SB 91 – Expanded protections provided by AB 3088 (2020) and established a statewide rental relief program that pays up to 100% of arrears, prospective rent, and utilities for households experiencing COVID-19 financial hardships. The bill also extended a temporary halt on evictions for nonpayment of rent until June 2021. SB 91 prohibited landlords from charging or attempting to charge late fees and explicitly prohibits the sale or assignment of any unpaid COVID-19 rental debt.
La defensora de políticas de Western Center, Tina Rosales, escribió un artículo de opinión explicando la necesidad de nuestro proyecto de ley copatrocinado, AB 1487, para garantizar un fondo para los inquilinos que necesitan ayuda para acceder a representación durante los procedimientos de desalojo.
“While other lawmakers and groups support the bill, such as the Western Center on Law & Poverty and the Housing Now Coalition, many also quickly came out in opposition, including many landlords and property development groups.”
The California Judicial Council, the head of the state’s court system, announced its intention to repeal the temporary COVID-emergency rule pausing eviction proceedings. This comes after months of back and forth about how the state can best prevent Californians from being forced into homelessness because of their inability to pay rent in the midst of a pandemic. The Council delayed a vote to repeal the rule once, in June, but stated that the rule was only meant as a temporary stop-gap until lawmakers come up with a more permanent solution.
The Council is right—the rule is not a permanent fix; the Legislature and Governor must act swiftly to establish a longer-term solution to protect tenants and small landlords. The fate of hundreds of thousands of Californians is in the hands of the Governor and Legislature; in the meantime, ending the Judicial Council rule now with only weeks’ notice and allowing a flood of evictions just as COVID cases are spiking will cause needless and substantial harm to Californians who cannot pay rent.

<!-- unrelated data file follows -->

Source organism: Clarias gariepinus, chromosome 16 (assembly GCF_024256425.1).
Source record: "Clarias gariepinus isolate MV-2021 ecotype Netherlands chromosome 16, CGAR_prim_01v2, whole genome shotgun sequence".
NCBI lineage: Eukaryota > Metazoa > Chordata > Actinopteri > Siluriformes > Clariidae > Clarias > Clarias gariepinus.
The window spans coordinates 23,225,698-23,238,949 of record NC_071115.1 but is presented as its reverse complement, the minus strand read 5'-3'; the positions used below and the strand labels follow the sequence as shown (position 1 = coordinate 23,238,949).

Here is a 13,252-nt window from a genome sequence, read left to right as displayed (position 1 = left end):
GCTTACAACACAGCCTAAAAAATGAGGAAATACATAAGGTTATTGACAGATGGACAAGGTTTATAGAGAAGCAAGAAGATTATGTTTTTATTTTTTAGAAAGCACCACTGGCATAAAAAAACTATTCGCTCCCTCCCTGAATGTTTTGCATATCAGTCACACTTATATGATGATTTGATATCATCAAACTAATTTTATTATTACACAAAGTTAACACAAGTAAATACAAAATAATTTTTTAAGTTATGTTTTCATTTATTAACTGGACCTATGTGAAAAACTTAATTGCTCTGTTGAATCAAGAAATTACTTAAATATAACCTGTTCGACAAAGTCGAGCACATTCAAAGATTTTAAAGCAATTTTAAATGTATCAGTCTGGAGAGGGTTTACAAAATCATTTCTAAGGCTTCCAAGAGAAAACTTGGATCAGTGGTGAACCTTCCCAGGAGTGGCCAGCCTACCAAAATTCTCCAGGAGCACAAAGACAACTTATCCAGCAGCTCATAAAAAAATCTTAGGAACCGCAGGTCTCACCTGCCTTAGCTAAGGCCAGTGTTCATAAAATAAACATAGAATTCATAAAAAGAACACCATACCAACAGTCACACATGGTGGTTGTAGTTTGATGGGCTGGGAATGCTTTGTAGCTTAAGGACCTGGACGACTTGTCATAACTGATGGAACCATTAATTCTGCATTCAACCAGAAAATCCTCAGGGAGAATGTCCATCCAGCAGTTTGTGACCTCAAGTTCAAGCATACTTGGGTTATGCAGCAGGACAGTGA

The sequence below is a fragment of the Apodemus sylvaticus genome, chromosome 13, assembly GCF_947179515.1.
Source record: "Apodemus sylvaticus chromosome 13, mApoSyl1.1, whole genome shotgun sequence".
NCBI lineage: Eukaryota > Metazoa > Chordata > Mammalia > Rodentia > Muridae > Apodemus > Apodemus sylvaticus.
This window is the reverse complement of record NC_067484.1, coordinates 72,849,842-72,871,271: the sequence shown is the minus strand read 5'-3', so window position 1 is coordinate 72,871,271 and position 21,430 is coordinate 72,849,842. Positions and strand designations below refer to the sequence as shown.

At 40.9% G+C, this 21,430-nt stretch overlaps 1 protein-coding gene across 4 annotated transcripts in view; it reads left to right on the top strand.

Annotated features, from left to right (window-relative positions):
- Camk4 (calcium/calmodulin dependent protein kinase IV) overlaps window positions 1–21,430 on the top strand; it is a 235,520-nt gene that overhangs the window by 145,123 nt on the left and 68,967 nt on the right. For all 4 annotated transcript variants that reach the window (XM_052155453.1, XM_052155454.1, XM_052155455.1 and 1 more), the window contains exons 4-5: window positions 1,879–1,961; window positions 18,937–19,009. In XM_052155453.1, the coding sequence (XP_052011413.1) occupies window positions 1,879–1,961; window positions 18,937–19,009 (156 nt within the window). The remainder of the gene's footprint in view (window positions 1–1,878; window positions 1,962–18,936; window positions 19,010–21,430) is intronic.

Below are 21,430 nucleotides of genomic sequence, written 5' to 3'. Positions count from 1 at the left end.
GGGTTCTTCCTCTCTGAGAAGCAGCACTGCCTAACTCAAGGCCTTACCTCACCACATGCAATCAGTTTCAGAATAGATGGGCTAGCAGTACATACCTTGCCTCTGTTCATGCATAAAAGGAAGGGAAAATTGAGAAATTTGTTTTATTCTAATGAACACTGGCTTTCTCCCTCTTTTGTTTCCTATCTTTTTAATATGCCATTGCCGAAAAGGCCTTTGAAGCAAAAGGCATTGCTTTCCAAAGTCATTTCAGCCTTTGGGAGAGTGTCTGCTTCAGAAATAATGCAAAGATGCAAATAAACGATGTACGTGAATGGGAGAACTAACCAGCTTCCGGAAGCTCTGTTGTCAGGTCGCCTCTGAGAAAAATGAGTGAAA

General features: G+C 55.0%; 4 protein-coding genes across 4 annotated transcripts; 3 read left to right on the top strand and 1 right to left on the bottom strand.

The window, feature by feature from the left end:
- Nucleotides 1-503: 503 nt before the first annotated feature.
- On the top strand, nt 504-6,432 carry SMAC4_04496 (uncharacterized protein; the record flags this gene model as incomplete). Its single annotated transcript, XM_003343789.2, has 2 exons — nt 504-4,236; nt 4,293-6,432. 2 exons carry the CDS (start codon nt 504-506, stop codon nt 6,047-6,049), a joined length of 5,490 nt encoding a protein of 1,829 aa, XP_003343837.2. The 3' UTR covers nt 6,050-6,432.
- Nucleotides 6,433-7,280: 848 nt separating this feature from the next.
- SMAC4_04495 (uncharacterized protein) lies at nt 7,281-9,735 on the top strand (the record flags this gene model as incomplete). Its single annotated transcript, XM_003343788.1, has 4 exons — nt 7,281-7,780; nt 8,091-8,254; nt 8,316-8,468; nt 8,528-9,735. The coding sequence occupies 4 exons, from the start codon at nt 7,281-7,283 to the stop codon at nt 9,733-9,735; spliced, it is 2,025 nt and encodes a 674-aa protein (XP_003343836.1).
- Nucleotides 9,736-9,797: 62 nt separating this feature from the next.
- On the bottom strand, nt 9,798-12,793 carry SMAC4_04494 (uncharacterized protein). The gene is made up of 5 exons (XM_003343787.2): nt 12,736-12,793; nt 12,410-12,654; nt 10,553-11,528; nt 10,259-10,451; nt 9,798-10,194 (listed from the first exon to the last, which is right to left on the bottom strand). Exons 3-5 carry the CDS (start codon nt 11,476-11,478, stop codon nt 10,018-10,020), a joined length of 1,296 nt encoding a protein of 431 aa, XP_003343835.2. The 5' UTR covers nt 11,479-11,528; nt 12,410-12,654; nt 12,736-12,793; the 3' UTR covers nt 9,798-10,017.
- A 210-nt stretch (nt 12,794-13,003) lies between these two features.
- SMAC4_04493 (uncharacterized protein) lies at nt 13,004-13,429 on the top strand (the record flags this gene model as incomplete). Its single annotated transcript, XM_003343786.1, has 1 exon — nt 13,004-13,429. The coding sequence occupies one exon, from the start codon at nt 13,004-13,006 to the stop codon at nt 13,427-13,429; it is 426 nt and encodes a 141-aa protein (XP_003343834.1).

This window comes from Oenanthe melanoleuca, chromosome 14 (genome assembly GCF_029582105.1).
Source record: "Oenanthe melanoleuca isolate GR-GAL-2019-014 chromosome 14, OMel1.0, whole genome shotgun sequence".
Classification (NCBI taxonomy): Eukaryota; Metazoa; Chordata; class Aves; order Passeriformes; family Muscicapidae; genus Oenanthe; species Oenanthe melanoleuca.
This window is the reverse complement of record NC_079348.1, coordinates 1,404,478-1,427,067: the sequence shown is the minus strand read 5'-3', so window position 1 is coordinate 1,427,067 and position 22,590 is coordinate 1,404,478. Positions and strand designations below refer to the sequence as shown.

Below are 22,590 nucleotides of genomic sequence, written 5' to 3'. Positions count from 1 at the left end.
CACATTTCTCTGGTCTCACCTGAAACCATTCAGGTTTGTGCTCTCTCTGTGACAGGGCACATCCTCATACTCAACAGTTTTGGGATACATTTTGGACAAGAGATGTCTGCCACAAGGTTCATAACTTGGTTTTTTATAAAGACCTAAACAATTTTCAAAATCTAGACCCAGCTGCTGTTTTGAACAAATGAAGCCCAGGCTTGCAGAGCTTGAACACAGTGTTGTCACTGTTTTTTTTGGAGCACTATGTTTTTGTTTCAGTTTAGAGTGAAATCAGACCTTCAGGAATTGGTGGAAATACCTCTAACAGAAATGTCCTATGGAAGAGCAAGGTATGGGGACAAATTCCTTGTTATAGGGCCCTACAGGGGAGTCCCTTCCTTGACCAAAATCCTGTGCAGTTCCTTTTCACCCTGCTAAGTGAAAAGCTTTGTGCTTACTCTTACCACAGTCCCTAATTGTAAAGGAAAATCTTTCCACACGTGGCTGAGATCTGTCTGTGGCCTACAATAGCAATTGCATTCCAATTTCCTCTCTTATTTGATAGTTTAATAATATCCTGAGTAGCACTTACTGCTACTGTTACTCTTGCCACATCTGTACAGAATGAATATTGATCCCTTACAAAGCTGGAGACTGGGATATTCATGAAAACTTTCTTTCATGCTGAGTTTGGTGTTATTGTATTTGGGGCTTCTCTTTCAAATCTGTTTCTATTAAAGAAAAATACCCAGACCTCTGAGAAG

Several bills are currently before the Legislature to protect renters and mobile home park residents from eviction for being unable to pay rent during the pandemic, provide economic relief to landlords and affordable housing providers through mortgage forbearance and financial assistance, and provide a moratorium on all evictions for the duration of the COVID emergency. It is crucial that the Legislature be thoughtful and deliberative to get the details right and not rush to meet an arbitrary deadline.
We need the Legislature to deliver and the Governor to sign legislation that provides the strongest eviction protections in the short term so that people can continue to shelter at home to control the spread of the virus, and meaningful long-term relief for tenants, small landlords, and affordable housing providers.
We see three options that will protect renters and small landlords right now:
- The Judicial Council can keep the rule in place a little longer, instead of pulling the plug before the end of the legislative session.
- The Governor can issue an Executive Order to extend the Judicial Council rule until a legislative solution is enacted.
- The Legislature can pass an urgency bill to extend the rule until they have time to enact a permanent fix.
One of the above options MUST happen by September 2nd. Doing nothing will be a disaster for tenants and for the public health of the state.
The Judicial Council acted responsibly and in line with the urgency of the moment when it enacted its emergency eviction rule. Now the Governor and Legislature need to push the legislative process. If courts reopen for evictions as usual, even for a brief period, the impacts will be profound due to the number of cases already filed and the number of default judgments that will move forward on California’s extremely swift eviction timeline.
California leaders are not at the whim of forces beyond their control, but California renters are at the whim of our leaders’ ability to rise to the moment. If a wave of evictions happens in California in the wake of COVID, it will be because of inadequate action by the Governor and Legislature, and a lack of coordination with legislative deadlines by the Judicial Council.
“Sasha Harnden, housing policy advocate at the Western Center on Law and Poverty, said the council’s ruling is an important step.
“This is the type of straightforward, broad protection that we have been wanting to see from our leaders to give people comfort while we address the massive economic impacts of this crisis,” he said.”